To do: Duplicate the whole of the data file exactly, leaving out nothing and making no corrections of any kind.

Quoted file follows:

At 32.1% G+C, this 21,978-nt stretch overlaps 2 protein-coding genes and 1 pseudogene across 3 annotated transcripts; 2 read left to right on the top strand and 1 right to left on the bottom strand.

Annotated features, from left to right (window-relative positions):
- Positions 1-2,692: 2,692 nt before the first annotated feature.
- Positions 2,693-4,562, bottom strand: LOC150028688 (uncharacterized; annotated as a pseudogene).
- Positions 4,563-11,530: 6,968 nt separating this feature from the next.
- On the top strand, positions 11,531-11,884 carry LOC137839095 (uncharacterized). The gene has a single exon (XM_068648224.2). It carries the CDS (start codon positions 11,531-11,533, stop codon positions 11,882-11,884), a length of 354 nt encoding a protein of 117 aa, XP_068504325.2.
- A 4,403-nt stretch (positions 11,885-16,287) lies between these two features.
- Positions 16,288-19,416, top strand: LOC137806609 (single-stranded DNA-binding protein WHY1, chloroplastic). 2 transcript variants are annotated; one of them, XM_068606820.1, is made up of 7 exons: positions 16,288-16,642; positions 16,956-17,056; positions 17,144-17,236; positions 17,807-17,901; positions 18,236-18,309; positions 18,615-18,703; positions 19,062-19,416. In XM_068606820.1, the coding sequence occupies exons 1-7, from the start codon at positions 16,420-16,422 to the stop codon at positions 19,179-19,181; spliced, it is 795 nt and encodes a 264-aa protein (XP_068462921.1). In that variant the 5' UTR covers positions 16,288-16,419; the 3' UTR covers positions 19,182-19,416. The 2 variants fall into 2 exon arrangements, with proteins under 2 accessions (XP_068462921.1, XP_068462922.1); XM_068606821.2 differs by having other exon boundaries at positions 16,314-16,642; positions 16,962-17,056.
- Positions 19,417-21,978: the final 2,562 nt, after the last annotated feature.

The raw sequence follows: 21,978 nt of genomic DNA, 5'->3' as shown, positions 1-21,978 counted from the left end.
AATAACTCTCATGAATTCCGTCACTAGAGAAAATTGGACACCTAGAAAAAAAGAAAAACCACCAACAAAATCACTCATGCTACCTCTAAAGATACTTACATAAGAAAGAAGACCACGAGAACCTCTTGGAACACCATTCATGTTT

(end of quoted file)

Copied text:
At 32.1% G+C, this 21,978-nt stretch overlaps 2 protein-coding genes and 1 pseudogene across 3 annotated transcripts; 2 read left to right on the top strand and 1 right to left on the bottom strand.

Annotated features, from left to right (window-relative positions):
- Positions 1-2,692: 2,692 nt before the first annotated feature.
- Positions 2,693-4,562, bottom strand: LOC150028688 (uncharacterized; annotated as a pseudogene).
- Positions 4,563-11,530: 6,968 nt separating this feature from the next.
- On the top strand, positions 11,531-11,884 carry LOC137839095 (uncharacterized). The gene has a single exon (XM_068648224.2). It carries the CDS (start codon positions 11,531-11,533, stop codon positions 11,882-11,884), a length of 354 nt encoding a protein of 117 aa, XP_068504325.2.
- A 4,403-nt stretch (positions 11,885-16,287) lies between these two features.
- Positions 16,288-19,416, top strand: LOC137806609 (single-stranded DNA-binding protein WHY1, chloroplastic). 2 transcript variants are annotated; one of them, XM_068606820.1, is made up of 7 exons: positions 16,288-16,642; positions 16,956-17,056; positions 17,144-17,236; positions 17,807-17,901; positions 18,236-18,309; positions 18,615-18,703; positions 19,062-19,416. In XM_068606820.1, the coding sequence occupies exons 1-7, from the start codon at positions 16,420-16,422 to the stop codon at positions 19,179-19,181; spliced, it is 795 nt and encodes a 264-aa protein (XP_068462921.1). In that variant the 5' UTR covers positions 16,288-16,419; the 3' UTR covers positions 19,182-19,416. The 2 variants fall into 2 exon arrangements, with proteins under 2 accessions (XP_068462921.1, XP_068462922.1); XM_068606821.2 differs by having other exon boundaries at positions 16,314-16,642; positions 16,962-17,056.
- Positions 19,417-21,978: the final 2,562 nt, after the last annotated feature.

The raw sequence follows: 21,978 nt of genomic DNA, 5'->3' as shown, positions 1-21,978 counted from the left end.
AATAACTCTCATGAATTCCGTCACTAGAGAAAATTGGACACCTAGAAAAAAAGAAAAACCACCAACAAAATCACTCATGCTACCTCTAAAGATACTTACATAAGAAAGAAGACCACGAGAACCTCTTGGAACACCATTCATGTTT